I’d just like to have a more explicit confirmation: is this a new trend SCN is trying to push forward? i.e. tech howto blogs are not to be anymore?

    BR,
    Henrique.

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    1. Jeanne Carboni Post author

      Hi Henrique and thank you for your comment! <br/><br/>The feedback I’ve gotten from the community and the collaboration team is that “How to Guides” belong in wikis. However this is only a guideline and doesn’t preclude anyone from writing a how to blog.<br/><br/>I wasn’t aware of anything new about this. If you look at the link to David Branan’s blog “St. David Slays the Wiki-Weblog Dragon” <St. David Slays the Wiki-Weblog Dragon>, you’ll see that the discussions go as far back as May 2011.<br/><br/>Again, it’s a suggested practice.  If you write how to blogs that get great readership, then keep up the good work!<br/><br/>Jeanne<br/><br/>

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      1. Mark Finnern
        >… the discussions go as far back as May 2011
        Woa this is deep: Back to the real future. The jump into the future of this year to anticipate the discussion going on since/until/… like forever 😉

        Yep, this discussion is going on since the day we added wiki functionality to SCN, Mark. 

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      2. Jonathan Groll
        As an SDN blogger, this new restriction on “how to” posts was news to me. Unfortunately, the ideal way to find out about this is not when my latest carefully written and edited blog post gets rejected. And not on the basis of style or content but because it was a how to post. So, this has moved to be something that is stronger than a simple recommendation or suggested practice.

        I’m not sure what I’m going to do with my content, what would be the procedure for requesting a second review? Is that even an option on SDN? If one submits a journal article to a peer reviewed scientific journal there are usually multiple opinions involved, but not on SDN. There is very little motivation to now spend more time rewriting a blog post as a wiki entry, especially one that has already been carefully edited and formatted as such, and less motivation to write further posts.

        Some of the best blog posts that I’ve read on the internet, and the ones that I treasure the most have told me how to do something. It is this that has influenced my own style of blog
        writing the most. And the new “rule” that “how to” blogs posts should not be allowed seems to be a SAP-centric distinction rather than one followed on the internet at large, as non-SAP sources recommending the same advice are hard to find.

        So we might find SAP bloggers like David Branan recommending this new course of action, but unfortunately the dragon metaphor in his post is not really useful, and it doesn’t coherently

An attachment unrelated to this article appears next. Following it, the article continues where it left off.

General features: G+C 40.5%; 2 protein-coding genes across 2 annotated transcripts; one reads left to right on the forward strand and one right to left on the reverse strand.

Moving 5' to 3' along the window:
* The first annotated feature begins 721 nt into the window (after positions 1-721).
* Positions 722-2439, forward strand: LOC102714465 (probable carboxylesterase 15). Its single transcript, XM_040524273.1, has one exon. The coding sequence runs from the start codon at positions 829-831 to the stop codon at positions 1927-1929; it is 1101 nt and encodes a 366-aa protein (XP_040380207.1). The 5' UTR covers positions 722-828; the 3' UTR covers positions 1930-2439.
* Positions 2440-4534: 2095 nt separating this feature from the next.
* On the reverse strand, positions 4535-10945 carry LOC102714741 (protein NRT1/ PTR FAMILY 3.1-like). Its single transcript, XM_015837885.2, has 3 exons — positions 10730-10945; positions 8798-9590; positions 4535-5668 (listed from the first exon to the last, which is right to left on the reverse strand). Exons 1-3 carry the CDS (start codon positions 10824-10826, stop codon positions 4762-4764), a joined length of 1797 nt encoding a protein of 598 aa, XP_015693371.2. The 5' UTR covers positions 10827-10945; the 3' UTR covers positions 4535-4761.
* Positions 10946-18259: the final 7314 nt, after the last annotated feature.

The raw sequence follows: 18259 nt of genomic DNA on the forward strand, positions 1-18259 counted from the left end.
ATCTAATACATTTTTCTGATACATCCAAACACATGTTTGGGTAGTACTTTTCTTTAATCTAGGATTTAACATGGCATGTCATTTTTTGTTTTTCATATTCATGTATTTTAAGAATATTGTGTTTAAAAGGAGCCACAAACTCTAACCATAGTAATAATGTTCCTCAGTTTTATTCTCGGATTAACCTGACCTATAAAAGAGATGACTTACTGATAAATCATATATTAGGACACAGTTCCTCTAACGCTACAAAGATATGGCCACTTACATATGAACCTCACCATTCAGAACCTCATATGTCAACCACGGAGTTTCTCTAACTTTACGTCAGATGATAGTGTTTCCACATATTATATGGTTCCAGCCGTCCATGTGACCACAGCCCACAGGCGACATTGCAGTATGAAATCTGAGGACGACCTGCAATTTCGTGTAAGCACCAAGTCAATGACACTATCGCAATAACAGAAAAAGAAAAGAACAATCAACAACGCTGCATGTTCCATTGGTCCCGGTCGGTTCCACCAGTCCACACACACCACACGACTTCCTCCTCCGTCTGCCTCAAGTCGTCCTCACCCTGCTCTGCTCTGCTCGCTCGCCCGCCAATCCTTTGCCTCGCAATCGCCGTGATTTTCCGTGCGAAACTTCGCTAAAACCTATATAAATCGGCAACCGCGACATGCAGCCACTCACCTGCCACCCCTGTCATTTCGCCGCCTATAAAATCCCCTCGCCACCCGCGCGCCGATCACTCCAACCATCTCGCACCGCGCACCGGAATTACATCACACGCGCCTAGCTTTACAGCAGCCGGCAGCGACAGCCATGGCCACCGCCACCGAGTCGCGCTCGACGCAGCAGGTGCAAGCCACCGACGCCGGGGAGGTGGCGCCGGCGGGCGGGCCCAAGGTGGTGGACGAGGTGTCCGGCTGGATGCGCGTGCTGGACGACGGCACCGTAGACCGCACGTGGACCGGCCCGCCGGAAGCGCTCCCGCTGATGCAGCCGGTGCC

cover distinctions between the media. What distinctions are useful to me?

        What I like about blogs:
        1. I can read a feed with new entries. Wiki feeds are not much use unless I’m already following changes to an article that I already know about.
        2. People comment about an entry and provide direct feedback.
        3. I get acknowledgment as the author of the appropriate information.
        4. What has been written provides an overview at that moment in time. Granted, this can also mean that a post grows stale with time.

        What I don’t like about wikis:
        1. It is hard to contact the author of the information and ask them questions.
        2. A high-level of constant editing needs to be maintained in order to ensure that the wiki does not have incorrect information added to it. Wikipedia by and large is factually accurate,
        but even Wikipedia occasionally lets through incorrect entries.

        What I like about wikis:
        1. Knowledge comes from multiple sources.
        2. Articles grow and expand without waiting for a single author to add new information.

        I assume, as a non 5th-grader that others have their own lists and are able to make this distinction for themselves.

        Frankly many SDN posts of late have been of abysmal quality, and there are also a number where the posters seem to be driven towards accumulating points. I would much rather read a thoughtful presentation than a rant or question to the world at large, even if the latter fits perfectly into the idea of blogs as a conversational medium.

        We all want an SDN that is for the community and by the community and we want it to be of high quality. And, in this case there is clearly a community call for “how to” posts, which should be acknowledged.

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        1. Anton Wenzelhuemer
          Hi Jonathan,

          I very much agree with your opinion and I am sorry that your latest post didn’t make it through the review process (while a lot of other ‘masterpieces’ manage to pass that process easily).

          I always wondered why this ‘instructional’ qualification made it to the “Blogging Dont’s”. IMHO there are instructional style blogs which no one really wants to see, e.g. lengthy standard customizing screen series(which often are stolen from the documentation anyway) of trivial, well-known or officially well documented features or modules.